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Nic Robertson: Bin Laden interview

Nic Robertson
Nic Robertson  

ISLAMABAD, Pakistan (CNN) -- Accused terrorist mastermind Osama bin Laden is quoted in a Pakistani newspaper as saying he has nuclear and chemical weapons, and that he would use them against the United States if provoked.

CNN's Nic Robertson has been investigating the story and filed this report.

ROBERTSON: Those reports first surfaced here in Pakistan on Saturday, and CNN went out of its way to convince ourselves that the report or the interview was genuine. So we went to meet Hamid Mir, the journalist who said he interviewed Osama bin Laden. And he showed us photographs that he said were taken in the last few days of him meeting with bin Laden.

And indeed, he and bin Laden were featured in those pictures. We saw the negative of those photographs. We saw the stamps in his passport showing he left Pakistan for Afghanistan on those dates, came back at that time.

And he also played us a segment of his interview as recorded on an audiotape. The voices on that, we were told, were of bin Laden, and the interview was being translating back into English by bin Laden's lieutenant, Dr. Ayman Al-Zawahiri.

Now, Mir describes being taken to that interview, and he said it was somewhere in the mountains, he believed north of Kabul. He said it was very cold. He describes being blindfolded. He describes being wrapped in a carpet at certain times on the backseat of a Land Cruiser car and then being driven for five hours to an unknown destination. He said when he got there, he could hear gunfire going on in the background.

He described the location he was taken to -- where he met with bin Laden -- as more of a mud hutch than a cave. There were blankets on the wall, disguising the location so he couldn't get an accurate feel of where he was. But he said, during that interview, he asked bin Laden the question of his nuclear capability.

MIR: I put that question -- that according to some reports in different Western newspapers, you are trying to acquire some nuclear and chemical weapons. He was very brief. He said that if the United States of America is going to use chemical or nuclear weapons against us, then we reserve the right to respond back. He said that we will not use these kinds of weapons first. So these weapons are just for defense.

ROBERTSON: Mir said he doubted whether bin Laden does have those nuclear capabilities, and certainly that is the view of a lot of terrorism analysts who think that maybe bin Laden, in the past, has tried to acquire nuclear-type material, but is unlikely to have developed the expertise to weaponize it. They do say, however, it is possible that he has some form of chemical and possibly biological warfare-type capability. Although that, they believe, is limited.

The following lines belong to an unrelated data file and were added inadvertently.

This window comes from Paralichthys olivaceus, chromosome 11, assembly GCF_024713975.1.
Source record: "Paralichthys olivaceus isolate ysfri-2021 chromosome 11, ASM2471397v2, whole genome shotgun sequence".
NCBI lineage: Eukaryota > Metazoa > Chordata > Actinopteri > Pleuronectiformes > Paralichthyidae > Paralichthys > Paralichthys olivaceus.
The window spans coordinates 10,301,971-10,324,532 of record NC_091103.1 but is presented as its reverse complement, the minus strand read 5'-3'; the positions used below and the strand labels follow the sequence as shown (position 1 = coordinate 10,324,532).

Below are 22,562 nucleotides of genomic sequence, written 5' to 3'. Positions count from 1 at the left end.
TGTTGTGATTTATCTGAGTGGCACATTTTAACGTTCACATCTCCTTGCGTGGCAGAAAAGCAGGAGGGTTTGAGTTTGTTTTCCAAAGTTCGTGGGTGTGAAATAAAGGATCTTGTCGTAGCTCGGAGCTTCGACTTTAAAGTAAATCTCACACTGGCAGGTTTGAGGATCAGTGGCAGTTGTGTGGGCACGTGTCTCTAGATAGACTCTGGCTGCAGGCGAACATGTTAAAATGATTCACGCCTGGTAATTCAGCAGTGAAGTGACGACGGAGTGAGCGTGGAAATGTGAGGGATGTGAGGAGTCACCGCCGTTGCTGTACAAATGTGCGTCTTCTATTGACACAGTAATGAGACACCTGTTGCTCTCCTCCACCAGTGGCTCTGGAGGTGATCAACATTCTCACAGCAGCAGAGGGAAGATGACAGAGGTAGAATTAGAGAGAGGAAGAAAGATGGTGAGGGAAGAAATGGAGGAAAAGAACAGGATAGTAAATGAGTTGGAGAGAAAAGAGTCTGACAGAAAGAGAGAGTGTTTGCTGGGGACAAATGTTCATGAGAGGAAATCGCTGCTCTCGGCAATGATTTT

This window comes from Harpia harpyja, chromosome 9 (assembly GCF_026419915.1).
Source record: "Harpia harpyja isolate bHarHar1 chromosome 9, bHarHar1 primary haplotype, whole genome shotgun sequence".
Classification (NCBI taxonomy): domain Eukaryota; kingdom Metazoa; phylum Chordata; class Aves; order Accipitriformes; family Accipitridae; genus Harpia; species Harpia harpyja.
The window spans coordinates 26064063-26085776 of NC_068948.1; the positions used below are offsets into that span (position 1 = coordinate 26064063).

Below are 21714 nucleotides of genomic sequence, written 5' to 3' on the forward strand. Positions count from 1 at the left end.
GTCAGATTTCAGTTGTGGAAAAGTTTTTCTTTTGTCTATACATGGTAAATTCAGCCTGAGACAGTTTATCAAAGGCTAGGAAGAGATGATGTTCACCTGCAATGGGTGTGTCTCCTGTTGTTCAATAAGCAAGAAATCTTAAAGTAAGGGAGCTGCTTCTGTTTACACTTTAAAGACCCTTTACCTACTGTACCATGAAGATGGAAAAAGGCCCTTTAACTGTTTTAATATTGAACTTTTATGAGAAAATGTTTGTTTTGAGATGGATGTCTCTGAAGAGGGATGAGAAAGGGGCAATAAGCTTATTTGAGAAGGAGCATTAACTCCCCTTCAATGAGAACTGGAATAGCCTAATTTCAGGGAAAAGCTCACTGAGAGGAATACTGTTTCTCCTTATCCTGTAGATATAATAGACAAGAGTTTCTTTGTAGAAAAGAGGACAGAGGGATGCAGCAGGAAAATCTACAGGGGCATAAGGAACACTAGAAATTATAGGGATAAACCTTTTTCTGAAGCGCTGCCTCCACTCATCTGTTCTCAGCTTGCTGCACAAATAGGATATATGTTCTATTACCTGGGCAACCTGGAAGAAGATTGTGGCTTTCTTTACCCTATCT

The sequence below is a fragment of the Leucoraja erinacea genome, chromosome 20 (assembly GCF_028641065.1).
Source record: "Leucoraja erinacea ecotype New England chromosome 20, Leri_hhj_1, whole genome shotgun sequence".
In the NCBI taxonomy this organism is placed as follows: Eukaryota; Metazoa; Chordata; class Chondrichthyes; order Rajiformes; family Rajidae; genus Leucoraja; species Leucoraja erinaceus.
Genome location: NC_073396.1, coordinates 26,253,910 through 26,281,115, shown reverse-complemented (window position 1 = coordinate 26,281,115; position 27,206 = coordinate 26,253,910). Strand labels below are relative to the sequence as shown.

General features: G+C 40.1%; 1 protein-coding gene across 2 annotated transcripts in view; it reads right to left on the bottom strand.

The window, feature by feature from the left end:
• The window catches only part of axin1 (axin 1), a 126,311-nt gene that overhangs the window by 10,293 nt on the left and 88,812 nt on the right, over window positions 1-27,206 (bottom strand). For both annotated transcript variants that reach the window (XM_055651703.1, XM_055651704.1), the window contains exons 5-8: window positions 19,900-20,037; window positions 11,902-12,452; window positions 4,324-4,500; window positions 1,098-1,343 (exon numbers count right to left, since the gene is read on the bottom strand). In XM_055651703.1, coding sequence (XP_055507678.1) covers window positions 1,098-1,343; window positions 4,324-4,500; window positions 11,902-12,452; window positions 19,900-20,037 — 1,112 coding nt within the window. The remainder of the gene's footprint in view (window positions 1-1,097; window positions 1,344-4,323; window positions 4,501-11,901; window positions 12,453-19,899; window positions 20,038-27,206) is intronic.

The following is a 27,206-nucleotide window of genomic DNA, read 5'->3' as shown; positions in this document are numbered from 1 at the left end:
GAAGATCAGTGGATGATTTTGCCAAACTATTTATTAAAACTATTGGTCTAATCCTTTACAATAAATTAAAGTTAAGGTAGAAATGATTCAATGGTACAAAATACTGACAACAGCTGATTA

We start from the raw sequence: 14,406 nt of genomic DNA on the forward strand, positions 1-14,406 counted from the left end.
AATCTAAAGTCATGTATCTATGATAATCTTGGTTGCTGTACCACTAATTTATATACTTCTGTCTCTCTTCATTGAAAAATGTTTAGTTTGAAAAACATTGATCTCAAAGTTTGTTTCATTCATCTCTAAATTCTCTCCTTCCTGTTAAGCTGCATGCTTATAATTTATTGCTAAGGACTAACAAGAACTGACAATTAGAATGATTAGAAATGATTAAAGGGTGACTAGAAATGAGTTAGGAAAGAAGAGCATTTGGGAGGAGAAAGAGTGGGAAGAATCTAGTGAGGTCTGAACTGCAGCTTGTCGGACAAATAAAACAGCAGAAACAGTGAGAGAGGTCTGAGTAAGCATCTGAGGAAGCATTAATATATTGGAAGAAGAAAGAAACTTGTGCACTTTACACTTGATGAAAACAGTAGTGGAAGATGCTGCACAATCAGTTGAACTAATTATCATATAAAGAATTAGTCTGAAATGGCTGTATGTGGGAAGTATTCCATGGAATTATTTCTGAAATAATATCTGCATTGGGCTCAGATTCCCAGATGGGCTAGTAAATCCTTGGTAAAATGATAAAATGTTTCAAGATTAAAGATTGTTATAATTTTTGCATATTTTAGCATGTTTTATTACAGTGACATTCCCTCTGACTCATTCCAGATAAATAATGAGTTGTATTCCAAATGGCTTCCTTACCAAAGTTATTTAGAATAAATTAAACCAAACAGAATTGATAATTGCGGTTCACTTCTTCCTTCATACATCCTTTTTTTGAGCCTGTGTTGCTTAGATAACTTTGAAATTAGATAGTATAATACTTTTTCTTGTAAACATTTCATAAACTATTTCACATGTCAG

Now, Mir also said that bin Laden denied his involvement in the September 11 attacks. He said that the United States didn't have any evidence against him. Now, Mir said that the key thing that came out of this interview for him was an apparent U-turn by bin Laden on his policy to United States citizens.

MIR: He took a U-turn on the issue of the killing of Americans. Previously, he was quoted in different interviews saying "I am against all the Americans." But this time, he said, "I'm not against all the American people. I am only against the American policies."

ROBERTSON: Now this is something that surprises analysts as well because until now, bin Laden has only ratcheted up his rhetoric against American citizens, including them on targets as well as American military personnel and government officials.

Mir said that during this interview, this 90-minute interview with bin Laden, about four times an hour, bin Laden was contacted, being given updated military reports on the progress of the war, particularly as it progressed around the key northern city in Afghanistan of Mazar-e Sharif.

CNN: One of the things, actually a number of things I found interesting about this interview were the details that you bring out there. First and foremost, the fact that apparently it implies that Osama bin Laden is still in Afghanistan and geographically appears to be located north of the capital.

ROBERTSON: Yes, I think it's very difficult to know for sure, exactly, where he is. Mir said he could only guess that he was north of the capital because he felt that he was up higher in the mountains. And the mountains do get higher north of Kabul. He said he believed that because he was very, very cold. Although it's surprising to hear that bin Laden would put himself in a location where gunfire could be heard and claiming that he was possibly somewhere closer to battlefront or somewhere that might be being targeted by American aircraft.

Now, Mir said that bin Laden not only keeps in touch with a battlefield on the ground inside Afghanistan but also that he keeps in touch with events going on in the world through television, through CNN and other television broadcasts, that he is able to get a sense of what's happening in the world.

And part of that conversation with Mir, bin Laden was saying that he was very encouraged to see people coming out on the streets in the United States and Europe protesting against these airstrikes. In fact, Mir said bin Laden was encouraging people to do that.


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